In Hamlet's conversation with Claudius and Gertrude in the beginning of Act I, Scene ii, Hamlet's introduction into the play, his first exchanges with them reveal much of his character, establishing traits that will be developed throughout the drama. Most significantly, Hamlet is shown to be a young man who feels grief profoundly. When his mother asks why he "seems" to be taking his father's death so hard since death is part of the natural order, Hamlet replies, "I have that within which passes show." He does not simply "seem" or appear to be grieving; his real grief is deeper than any outward trappings of mourning can express.
Furthermore, when Claudius observes to Hamlet that "the clouds still hang on you," Hamlet replies, "Not so, my lord. I am too much in the sun." His words can be interpreted as a pun, as "sun" becomes "son." At this moment, the role of son weighs heavily on Hamlet: He is a natural son who grieves for his dead father, and he has become the unnatural "son" of his uncle. Hamlet is a young man who is introspective and acutely sensitive to his circumstances.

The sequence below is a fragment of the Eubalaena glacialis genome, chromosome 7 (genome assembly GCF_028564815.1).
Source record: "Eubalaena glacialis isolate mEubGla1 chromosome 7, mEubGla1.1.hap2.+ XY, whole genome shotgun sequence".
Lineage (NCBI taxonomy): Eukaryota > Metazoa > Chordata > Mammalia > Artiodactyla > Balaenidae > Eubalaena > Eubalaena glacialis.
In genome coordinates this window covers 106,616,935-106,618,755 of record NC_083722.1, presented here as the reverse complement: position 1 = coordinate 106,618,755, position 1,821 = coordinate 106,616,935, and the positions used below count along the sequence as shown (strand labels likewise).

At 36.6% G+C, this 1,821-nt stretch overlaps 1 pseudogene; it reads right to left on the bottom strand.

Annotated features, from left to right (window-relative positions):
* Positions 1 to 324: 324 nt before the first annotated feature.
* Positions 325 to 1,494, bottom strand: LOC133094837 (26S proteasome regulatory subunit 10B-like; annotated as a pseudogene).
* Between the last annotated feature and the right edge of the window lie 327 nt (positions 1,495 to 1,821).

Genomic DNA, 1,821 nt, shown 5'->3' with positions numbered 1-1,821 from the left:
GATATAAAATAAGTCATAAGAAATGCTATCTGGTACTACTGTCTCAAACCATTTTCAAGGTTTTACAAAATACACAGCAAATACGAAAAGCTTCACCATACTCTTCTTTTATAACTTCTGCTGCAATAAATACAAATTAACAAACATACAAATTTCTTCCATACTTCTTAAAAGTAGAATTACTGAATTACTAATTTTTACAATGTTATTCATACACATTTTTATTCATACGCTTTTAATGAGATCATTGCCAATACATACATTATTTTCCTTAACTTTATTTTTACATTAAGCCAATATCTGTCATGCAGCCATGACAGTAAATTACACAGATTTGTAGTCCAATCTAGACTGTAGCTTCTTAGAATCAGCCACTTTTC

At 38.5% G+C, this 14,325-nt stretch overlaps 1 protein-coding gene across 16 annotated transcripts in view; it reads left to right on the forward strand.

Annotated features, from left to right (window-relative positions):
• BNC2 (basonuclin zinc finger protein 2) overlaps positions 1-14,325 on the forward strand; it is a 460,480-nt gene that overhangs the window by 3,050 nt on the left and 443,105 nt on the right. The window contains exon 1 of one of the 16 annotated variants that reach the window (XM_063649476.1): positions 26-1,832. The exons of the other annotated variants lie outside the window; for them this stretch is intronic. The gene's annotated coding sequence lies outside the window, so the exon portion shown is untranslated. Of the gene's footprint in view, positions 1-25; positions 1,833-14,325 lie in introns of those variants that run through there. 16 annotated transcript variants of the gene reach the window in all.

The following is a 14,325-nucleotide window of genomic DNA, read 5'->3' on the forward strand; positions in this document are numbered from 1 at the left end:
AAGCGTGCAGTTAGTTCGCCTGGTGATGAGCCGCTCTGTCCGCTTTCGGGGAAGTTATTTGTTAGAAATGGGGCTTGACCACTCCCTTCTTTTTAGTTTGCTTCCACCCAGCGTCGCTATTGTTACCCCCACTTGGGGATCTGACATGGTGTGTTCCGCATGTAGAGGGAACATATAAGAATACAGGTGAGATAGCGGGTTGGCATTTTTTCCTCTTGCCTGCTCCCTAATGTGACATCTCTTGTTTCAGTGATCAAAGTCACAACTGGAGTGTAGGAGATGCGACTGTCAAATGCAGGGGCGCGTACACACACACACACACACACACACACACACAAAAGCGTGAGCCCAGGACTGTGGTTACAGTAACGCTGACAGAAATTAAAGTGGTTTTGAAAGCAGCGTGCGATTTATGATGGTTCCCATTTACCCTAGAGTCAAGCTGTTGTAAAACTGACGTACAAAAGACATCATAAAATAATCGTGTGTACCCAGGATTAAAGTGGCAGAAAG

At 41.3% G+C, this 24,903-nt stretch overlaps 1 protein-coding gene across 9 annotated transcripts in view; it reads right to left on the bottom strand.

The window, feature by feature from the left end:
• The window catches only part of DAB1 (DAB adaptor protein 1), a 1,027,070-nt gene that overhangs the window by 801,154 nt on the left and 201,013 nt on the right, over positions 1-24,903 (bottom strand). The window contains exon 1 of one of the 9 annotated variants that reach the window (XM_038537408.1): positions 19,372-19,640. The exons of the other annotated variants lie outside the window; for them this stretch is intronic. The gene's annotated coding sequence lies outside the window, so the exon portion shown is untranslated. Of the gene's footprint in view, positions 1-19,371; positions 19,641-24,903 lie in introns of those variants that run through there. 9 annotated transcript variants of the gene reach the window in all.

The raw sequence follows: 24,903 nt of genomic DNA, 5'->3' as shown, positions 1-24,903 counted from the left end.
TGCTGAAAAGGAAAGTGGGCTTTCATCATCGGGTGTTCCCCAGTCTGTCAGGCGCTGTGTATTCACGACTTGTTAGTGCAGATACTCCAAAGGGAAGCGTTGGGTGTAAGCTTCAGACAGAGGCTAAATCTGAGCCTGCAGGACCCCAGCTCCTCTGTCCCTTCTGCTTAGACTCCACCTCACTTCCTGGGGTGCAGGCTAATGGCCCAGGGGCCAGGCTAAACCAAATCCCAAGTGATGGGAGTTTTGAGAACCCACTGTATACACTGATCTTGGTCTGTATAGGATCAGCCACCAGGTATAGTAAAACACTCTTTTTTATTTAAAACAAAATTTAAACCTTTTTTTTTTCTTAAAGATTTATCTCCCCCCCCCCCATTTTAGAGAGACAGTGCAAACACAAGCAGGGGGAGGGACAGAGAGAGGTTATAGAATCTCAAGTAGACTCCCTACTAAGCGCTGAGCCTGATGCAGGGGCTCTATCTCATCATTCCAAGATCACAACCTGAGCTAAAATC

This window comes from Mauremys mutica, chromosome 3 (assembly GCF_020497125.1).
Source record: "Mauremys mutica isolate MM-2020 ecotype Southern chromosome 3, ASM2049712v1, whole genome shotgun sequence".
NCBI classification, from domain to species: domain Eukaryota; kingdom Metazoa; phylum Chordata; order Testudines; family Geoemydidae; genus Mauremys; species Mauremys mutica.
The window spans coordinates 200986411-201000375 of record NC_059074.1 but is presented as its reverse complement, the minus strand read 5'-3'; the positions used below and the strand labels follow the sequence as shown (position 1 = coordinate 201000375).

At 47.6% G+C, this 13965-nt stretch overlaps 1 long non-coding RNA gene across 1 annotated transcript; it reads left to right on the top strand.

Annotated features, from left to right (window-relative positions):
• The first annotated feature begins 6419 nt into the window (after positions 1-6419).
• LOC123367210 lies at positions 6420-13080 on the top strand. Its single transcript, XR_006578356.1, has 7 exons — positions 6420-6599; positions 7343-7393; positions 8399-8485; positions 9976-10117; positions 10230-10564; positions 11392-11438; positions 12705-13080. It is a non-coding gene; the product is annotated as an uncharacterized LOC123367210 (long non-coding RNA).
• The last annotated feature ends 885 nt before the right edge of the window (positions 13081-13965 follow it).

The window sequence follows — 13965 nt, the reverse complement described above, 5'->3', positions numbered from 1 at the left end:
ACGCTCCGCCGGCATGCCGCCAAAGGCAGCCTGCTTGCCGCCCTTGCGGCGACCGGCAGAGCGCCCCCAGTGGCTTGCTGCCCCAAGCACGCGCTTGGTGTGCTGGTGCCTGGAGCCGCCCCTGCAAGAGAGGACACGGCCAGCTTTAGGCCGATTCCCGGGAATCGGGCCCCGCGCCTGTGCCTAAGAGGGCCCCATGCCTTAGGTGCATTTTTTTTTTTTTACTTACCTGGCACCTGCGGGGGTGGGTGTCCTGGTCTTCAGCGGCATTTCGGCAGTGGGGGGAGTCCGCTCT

Other remarks by Hamlet suggest his character more subtly. Hamlet's aside that he stands in relationship to Claudius as "A little more than kin and less than kind," indicates his independent thinking and inner conflict. He does not blindly accept his mother's marriage to Claudius; his resentment is clear. When Gertrude makes requests of him, Hamlet will promise only to do "all my best" to obey her; he will not vow complete obedience to her wishes.
Hamlet's expressing his feelings in an aside shows that he is one who can keep the truth of his feelings to himself, if he wishes. In this first scene, therefore, Hamlet shows that he is capable of deceit; throughout the play he and Claudius will deal with each other through deceit, each working to achieve hidden agendas.
In his first appearance in the play and in very few words, Hamlet is revealed to be a complex and deeply conflicted character.